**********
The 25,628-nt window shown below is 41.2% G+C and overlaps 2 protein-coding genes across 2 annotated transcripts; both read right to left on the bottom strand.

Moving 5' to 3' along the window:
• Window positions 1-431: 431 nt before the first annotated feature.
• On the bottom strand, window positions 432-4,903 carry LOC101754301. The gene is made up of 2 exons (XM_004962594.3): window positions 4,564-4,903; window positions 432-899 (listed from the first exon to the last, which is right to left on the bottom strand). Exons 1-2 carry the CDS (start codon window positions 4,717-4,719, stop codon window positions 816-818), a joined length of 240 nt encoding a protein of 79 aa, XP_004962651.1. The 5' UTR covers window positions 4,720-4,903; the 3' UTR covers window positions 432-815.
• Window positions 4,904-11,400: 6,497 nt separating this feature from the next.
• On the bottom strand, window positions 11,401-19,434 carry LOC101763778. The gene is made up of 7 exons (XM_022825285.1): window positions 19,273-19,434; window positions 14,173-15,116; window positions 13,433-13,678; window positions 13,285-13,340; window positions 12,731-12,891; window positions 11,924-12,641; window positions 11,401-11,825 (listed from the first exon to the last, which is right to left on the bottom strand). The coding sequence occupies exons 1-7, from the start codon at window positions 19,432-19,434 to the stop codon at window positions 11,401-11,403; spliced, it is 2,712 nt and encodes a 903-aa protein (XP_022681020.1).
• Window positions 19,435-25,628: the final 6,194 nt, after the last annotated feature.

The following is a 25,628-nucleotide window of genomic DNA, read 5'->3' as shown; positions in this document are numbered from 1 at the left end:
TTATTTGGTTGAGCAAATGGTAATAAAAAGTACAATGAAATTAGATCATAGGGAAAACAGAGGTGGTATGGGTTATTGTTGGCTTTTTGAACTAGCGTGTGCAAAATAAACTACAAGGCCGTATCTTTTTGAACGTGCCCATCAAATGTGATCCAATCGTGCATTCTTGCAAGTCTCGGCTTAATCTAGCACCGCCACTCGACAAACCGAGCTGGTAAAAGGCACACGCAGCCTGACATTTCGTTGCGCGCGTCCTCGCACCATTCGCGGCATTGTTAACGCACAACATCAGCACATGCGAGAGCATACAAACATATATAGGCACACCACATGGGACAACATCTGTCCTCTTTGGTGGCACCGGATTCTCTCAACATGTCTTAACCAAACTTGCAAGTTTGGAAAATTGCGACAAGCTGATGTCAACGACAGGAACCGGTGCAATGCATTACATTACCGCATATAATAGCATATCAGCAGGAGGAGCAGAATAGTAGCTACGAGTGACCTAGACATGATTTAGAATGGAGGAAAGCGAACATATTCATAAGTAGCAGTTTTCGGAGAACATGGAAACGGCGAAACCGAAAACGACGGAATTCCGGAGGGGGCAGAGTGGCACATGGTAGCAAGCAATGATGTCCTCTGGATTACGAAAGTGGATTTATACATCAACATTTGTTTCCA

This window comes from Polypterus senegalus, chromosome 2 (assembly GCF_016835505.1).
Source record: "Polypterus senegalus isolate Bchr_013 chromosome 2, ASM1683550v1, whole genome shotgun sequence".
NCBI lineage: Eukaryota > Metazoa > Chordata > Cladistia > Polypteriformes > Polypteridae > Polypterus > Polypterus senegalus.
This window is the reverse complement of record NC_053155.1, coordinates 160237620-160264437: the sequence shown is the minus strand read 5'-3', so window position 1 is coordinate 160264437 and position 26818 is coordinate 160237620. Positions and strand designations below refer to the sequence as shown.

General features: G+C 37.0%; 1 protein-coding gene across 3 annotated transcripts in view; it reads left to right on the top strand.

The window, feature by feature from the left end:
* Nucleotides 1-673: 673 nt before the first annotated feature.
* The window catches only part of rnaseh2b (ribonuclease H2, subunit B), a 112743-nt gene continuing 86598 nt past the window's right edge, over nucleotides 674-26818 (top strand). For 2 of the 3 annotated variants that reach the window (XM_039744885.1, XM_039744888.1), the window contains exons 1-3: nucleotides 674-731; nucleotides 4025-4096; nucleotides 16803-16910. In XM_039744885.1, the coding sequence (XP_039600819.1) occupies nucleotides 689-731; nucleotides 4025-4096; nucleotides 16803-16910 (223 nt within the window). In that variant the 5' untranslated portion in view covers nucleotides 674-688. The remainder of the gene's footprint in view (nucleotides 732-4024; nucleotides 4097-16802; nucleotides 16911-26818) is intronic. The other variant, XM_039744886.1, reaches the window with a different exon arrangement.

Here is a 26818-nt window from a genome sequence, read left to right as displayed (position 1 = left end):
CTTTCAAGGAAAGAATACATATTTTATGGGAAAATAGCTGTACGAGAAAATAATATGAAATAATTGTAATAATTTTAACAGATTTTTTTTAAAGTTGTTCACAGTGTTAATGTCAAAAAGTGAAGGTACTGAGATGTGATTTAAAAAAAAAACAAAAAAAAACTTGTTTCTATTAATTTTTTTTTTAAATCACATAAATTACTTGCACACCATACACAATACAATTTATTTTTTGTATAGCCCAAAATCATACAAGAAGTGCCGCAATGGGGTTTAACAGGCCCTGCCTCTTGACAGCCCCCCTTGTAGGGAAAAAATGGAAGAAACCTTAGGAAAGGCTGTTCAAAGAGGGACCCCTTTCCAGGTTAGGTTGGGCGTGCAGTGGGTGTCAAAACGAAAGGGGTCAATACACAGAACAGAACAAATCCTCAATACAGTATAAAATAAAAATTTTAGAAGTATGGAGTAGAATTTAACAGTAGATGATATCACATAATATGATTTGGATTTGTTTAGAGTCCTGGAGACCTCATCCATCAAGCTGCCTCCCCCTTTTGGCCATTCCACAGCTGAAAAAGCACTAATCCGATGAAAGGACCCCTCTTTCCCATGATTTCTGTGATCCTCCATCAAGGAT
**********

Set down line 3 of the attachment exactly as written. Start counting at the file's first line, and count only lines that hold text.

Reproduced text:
• Window positions 1-431: 431 nt before the first annotated feature.